Why Certain Poor Shepherds In Nativity Scenes Have Huge, Misshapen Throats
Shepherds in Christmas Nativity scenes that were painted, carved or sculpted hundreds of years ago sometimes have throats with large, abnormal growths.
These are realistic depictions of goiter, an enlargement of the thyroid gland caused by iodine deficiency. The condition was common in those days in northern Italy, where the soil and water are depleted of iodine.
"Goiter is more often seen in poor people," says retired surgeon Renzo Dionigi of the University of Insubria in Varese, Italy, who notes that the working classes in this region would historically not have a varied diet that might supply this vital nutrient.
"That's why, probably, the poor shepherds are depicted with goiters," he says.
He and his son, an endocrine surgeon named Gianlorenzo Dionigi, have for years enjoyed studying art and looking for signs of medical conditions. In the Sacri Monti ("Sacred Mountains") of Piedmont and Lombardy, they have visited chapels and churches created in the 16th and 17th centuries.
"In all the Sacri Monti that I and my son visited, we have been able to observe representations of goiters very, very often," says the elder Dionigi.
In one Nativity tableau from 1694, for example, a young horn player with a large goiter plays for the Holy Family. And in one fresco over the main door of the Aosta Cathedral, a shepherd with goiter plays his bagpipe for the newborn Jesus.
Dionigi and his son also recently reported on two wooden shepherds, both with enormous goiters, that were once part of a 16th-century Nativity scene.
This father and son are not the only surgeons interested in spotting goiter in artwork. Another recent report noted a large, obvious goiter on one of the shepherds visiting the baby Jesus in the 16th-century Adoration of Shepherds by Renaissance painter Alessandro Bonvicino.
Beyond Nativity scenes (where goiter isn't actually all that common, according to Dionigi), some historians of art and medicine seem to see almost any thick neck as evidence of goiter.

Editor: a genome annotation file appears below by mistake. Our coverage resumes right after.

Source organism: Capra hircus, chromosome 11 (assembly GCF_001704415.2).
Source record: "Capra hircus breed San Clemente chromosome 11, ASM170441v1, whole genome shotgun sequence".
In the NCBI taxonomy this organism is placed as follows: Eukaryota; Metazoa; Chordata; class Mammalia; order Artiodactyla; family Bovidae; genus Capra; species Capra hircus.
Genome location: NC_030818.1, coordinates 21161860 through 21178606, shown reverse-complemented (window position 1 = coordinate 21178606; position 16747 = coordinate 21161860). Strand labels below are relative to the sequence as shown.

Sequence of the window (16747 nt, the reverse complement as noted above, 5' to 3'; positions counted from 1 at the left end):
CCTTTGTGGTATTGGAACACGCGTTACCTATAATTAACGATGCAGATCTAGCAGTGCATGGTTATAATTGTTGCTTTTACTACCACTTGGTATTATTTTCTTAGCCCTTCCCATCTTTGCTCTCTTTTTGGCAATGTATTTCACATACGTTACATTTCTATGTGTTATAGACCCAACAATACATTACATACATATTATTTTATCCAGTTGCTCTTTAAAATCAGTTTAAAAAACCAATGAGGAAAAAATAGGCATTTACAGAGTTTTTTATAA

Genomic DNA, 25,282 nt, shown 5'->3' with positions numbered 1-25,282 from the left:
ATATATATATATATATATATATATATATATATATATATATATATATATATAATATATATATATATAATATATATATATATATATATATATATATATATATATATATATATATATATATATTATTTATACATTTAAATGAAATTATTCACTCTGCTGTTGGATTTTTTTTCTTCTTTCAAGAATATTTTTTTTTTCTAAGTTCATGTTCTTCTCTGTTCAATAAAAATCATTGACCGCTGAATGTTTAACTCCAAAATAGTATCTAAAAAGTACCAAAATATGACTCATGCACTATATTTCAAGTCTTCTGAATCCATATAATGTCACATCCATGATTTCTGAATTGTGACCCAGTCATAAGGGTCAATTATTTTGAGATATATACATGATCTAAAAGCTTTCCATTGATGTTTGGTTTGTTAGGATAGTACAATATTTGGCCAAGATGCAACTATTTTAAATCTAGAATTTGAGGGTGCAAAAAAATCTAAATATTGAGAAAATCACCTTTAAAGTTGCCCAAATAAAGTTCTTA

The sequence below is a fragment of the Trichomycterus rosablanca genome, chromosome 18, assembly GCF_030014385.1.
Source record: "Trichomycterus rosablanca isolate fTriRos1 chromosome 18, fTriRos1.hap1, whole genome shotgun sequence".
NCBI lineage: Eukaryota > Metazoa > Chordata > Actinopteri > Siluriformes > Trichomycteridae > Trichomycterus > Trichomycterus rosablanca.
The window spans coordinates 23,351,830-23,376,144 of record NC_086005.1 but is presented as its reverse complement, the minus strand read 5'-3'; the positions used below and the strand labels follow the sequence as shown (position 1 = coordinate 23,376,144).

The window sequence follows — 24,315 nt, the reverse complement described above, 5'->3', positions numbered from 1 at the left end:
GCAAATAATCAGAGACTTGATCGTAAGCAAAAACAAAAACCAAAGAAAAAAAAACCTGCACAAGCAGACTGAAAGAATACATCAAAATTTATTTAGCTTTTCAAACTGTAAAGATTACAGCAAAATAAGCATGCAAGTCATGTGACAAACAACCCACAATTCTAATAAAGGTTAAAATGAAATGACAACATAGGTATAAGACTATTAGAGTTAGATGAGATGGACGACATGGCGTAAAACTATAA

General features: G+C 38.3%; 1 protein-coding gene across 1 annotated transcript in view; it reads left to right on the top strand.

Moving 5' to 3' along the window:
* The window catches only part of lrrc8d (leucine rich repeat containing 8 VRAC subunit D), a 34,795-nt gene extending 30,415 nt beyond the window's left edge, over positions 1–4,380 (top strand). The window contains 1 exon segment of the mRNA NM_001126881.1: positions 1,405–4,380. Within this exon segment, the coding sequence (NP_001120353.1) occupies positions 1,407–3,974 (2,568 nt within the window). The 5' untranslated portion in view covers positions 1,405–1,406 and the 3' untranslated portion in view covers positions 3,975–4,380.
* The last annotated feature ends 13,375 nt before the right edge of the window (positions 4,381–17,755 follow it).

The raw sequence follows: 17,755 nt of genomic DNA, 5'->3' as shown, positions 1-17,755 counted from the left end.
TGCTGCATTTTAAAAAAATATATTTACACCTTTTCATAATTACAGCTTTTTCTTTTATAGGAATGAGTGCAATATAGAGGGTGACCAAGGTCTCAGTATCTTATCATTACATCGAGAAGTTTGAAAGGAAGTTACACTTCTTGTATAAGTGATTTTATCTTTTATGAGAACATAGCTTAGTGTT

"The representation of thyroid swelling in art is a debated issue and has found considerable attention in the medical literature," one review article noted in 2018.
Dionigi thinks a putative goiter should count only if the artwork clearly and unambiguously shows the disease state.
"The real goiter is when the painter or the sculptor wants to depict the person with the goiter," he says.
Massive goiters sometimes show up on artists' portrayals of tormentors and executioners, apparently as a symbol of evil. But often, goiter just indicates that a person is poor or needy.
In one 17th-century terra-cotta sculpture from northern Italy, a person with an enormous goiter begs St. Francis for healing. "That's the hugest goiter I have ever seen in any sculpture," says Dionigi. "The size of that goiter in that sculpture is something like half a meter."
Dionigi's favorite artistic goiter appears on a woman portrayed in The Crucifixion of St. Andrew, by Caravaggio, at the Cleveland Museum of Art.
Not too long ago, goiters were a common sight in the United States. Before iodized salt became available in the 1920s, the U.S. had a "goiter belt" around the Great Lakes and the Northwest region of the country.
And iodine deficiency isn't just a medical condition of the past.
"That just ranges from very mild forms of iodine deficiency to more moderate subtypes," she says, noting that the body needs iodine to make thyroid hormone. Goiter seems to occur when the thyroid tries to bulk up to create more of it.
Goiter is one manifestation of not having enough thyroid hormone, she says, but other symptoms include fatigue, weight gain, sluggishness and dry skin.
In addition, thyroid hormone is needed for fetal brain development. The World Health Organization says that iodine deficiency is "the world's most prevalent, yet easily preventable, cause of brain damage."
The most common and effective public health measure to counter iodine insufficiency is to iodize salt. "Not all countries have chosen to universally iodize their salt," says Leung.
In the U.S., about 70% of household salt available in grocery stores is iodized. Nonetheless, certain groups might be vulnerable to iodine deficiency, such as pregnant women or people on restricted diets, like vegans, says Leung.
It is possible to overdo iodine consumption and end up with too much thyroid hormone.
"Getting the right balance is what we are striving for," says Leung, "but we're certainly not there yet on a global scale."
Overdoing iodine was clearly not a danger for the folks who lived in Italy during the Renaissance — at least not for those influencing the religious artists who wanted to depict shepherds.
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